The whereabouts of Gedhun Choekyi Nyima are unknown. The Government of Tibet in Exile claims that he and his family continue to be political prisoners, and has termed him the "youngest political prisoner in the world." The Chinese government claims that he is attending school and leading a normal life somewhere in China, and that his whereabouts are kept undisclosed to protect him.[2]

List of Panchen Lamas

name life span Tibetan/Wylie PRC transcription other English spellings
1. Khedrup Je 1385–1438¹ མཁས་གྲུབ་རྗེ་་
Mkhas-grub Rje,་
Mkhas-grub Dge-legs Dpal-bzang-po
Kaichub Gêlêg Baisangbo Khädrup Je, Khedrup Gelek Pelsang, Kedrup Geleg Pelzang, Khedup Gelek Palsang, Khedrup Gelek Pal Sangpo
2. Sönam Choklang 1438–1505¹ བསོད་ནམས་ཕྱོག་ཀྱི་གླང་པོ་་
Bsod-nams Phyogs-glang,་
Bsod-nams Phyogs-kyi Glang-po
Soinam Qoilang,
Soinam Qoigyi Langbo
Sonam Choglang, Soenam Choklang
3. Ensapa Lobsang Döndrup 1505–1568¹ དབེན་ས་པ་བློ་བཟང་དོན་དྲུཔ་་
Dben-sa-pa Blo-bzang Don-grub
Wênsaba Lobsang Toinchub Gyalwa Ensapa, Ensapa Lozang Döndrup, Ensapa Losang Dhodrub
4. Lobsang Chökyi Gyalsten 1570–1662 བློ་བཟང་ཆོས་ཀྱི་རྒྱལ་མཚན་་
Blo-bzang Chos-kyi Rgyal-mtshan
Lobsang Qoigyi Gyaicain Losang Chökyi Gyältsän, Lozang Chökyi Gyeltsen, Lobsang Choekyi Gyaltsen, Lobsang Choegyal, Lobsang Chökyi Gyaltsen
5. Lobsang Yeshe 1663–1737 བློ་བཟང་ཡེ་ཤེས་་
Blo-bzang Ye-shes
Lobsang Yêxê Lobsang Yeshi, Losang Yeshe
6. Lobsang Palden Yeshe 1738–1780 བློ་བཟང་གྤལ་ལྡན་ཡེ་ཤེས་་
Blo-bzang Gpal-ldan Ye-shes
Lobsang Baidain Yêxê Palden Yeshe, Palden Yeshi
7. Palden Tenpai Nyima 1782–1853 གྤལ་ལྡན་བསྟན་པའི་ཉི་མ་་
Gpal-ldan Bstan-pa'i Nyi-ma
Dainbai Nyima Tänpä Nyima, Tenpé Nyima, Tempai Nyima, Tenpey Nyima
8. Tenpai Wangchuk 1855?–1882 བསྟན་པའི་དབང་ཕྱུག་་
Bstan-pa'i Dbang-phyug
Dainbai Wangqug Tänpä Wangchug, Tenpé Wangchuk, Tempai Wangchuk, Tenpey Wangchuk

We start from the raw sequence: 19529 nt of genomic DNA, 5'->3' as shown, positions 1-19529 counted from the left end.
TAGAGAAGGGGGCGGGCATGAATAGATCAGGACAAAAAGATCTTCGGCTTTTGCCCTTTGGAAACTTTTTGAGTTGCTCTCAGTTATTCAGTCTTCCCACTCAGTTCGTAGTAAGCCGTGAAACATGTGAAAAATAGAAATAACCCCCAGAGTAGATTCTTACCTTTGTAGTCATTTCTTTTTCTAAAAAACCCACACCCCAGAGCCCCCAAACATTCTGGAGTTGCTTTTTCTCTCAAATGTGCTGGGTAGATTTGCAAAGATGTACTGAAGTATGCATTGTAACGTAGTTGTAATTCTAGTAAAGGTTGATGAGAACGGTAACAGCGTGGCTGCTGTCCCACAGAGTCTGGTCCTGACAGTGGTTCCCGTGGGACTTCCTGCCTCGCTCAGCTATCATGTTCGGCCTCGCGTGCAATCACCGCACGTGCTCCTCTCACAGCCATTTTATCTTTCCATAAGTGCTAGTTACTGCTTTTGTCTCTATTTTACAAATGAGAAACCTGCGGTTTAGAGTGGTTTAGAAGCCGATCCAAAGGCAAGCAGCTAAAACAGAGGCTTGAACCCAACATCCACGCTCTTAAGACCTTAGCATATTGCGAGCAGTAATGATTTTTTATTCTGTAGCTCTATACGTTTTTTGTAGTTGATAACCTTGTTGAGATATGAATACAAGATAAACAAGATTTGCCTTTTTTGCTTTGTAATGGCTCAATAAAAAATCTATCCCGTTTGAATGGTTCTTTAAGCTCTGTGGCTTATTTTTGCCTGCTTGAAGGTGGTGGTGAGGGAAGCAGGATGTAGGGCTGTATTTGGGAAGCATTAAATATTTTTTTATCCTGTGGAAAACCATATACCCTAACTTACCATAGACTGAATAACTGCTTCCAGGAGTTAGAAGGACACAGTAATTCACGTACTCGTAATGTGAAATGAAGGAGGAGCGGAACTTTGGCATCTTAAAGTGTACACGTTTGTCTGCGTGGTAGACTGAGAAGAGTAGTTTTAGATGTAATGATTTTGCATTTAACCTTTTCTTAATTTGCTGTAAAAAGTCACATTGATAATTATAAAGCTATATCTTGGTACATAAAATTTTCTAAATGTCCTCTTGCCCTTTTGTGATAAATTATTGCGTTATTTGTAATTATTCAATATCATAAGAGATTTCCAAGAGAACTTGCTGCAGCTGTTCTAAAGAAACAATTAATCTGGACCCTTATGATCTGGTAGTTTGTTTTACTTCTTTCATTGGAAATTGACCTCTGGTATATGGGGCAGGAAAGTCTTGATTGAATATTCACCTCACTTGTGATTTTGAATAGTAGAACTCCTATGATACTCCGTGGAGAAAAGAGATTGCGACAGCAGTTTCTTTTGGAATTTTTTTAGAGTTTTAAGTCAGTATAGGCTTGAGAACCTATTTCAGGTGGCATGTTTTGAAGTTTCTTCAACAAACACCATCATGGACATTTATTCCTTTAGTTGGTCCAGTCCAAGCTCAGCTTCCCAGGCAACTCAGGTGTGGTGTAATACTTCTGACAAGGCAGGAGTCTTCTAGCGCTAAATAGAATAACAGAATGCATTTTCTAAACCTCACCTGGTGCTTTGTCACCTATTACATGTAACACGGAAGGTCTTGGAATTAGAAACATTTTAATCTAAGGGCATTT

9. Thubten Chökyi Nyima 1883–1937 ཐུབ་བསྟན་ཆོས་ཀྱི་ཉི་མ་་
Thub-bstan Chos-kyi Nyi-ma
Tubdain Qoigyi Nyima Choekyi Nyima, Thubtän Chökyi Nyima
10. Lobsang Trinley Lhündrub Chökyi Gyaltsen 1938–1989² བློབཟང་ཕྲིན་ལས་ལྷུན་གྲུབ་
Blo-bzang Phrin-las Lhun-grub Chos-kyi Rgyal-mtshan
Lobsang Chinlai Lhünchub Qoigyi Gyaicain Choekyi Gyaltsen, Chökyi Gyeltsen, Choekyi Gyaltse, Trinley Choekyi Gyaltsen, Lozang Trinlä Lhündrup Chökyi Gyältsän
11. Gedhun Choekyi Nyima / Qoigyijabu² 1989– / 1990– དགེ་འདུན་ཆོས་ཀྱི་ཉི་མ་་
Dge-'dun Chos-kyi Nyi-ma /
Chos-kyi Rgyal-po
Gêdün Qoigyi Nyima / Qoigyijabu Gendün Chökyi Nyima, Gendhun Choekyi Nyima / Choekyi Gyalpo, Chökyi Gyälbo, Gyaincain Norbu, Gyaltsen Norbu


¹ The title Panchen Lama was conferred posthumously on the first two Panchen Lamas.

² The present incarnation of the Panchen Lama is disputed. The Dalai Lama recognises Gedhun Choekyi Nyima, the Chinese government recognises Gyaicain Norbu as the incarnation of the Eleventh Panchen Lama. Exile Tibetan sources allege that Gedhun Choekyi Nyima was kidnapped by the Chinese government.


  1. Appeal For Chatral Rinpoche’s Release Retrieved November 18, 2007.
  2. Xizang-zhiye: April 27, 2005 Retrieved November 18, 2007.


  • Goldstein, Melvyn C. The Snow Lion and the Dragon: China, Tibet, and the Dalai Lama. University of California Press, 1999. ISBN 978-0520219519
  • Hilton, Isabel. The Search for the Panchen Lama. W. W. Norton & Company; 1st American Ed edition, 2001. ISBN 978-0393321678
  • White, David. Himalayan Tragedy: The Story of Tibet's Panchen Lamas. The Tibet Society of the UK, 2002. ISBN 978-0954217907

External links

All links retrieved January 11, 2019.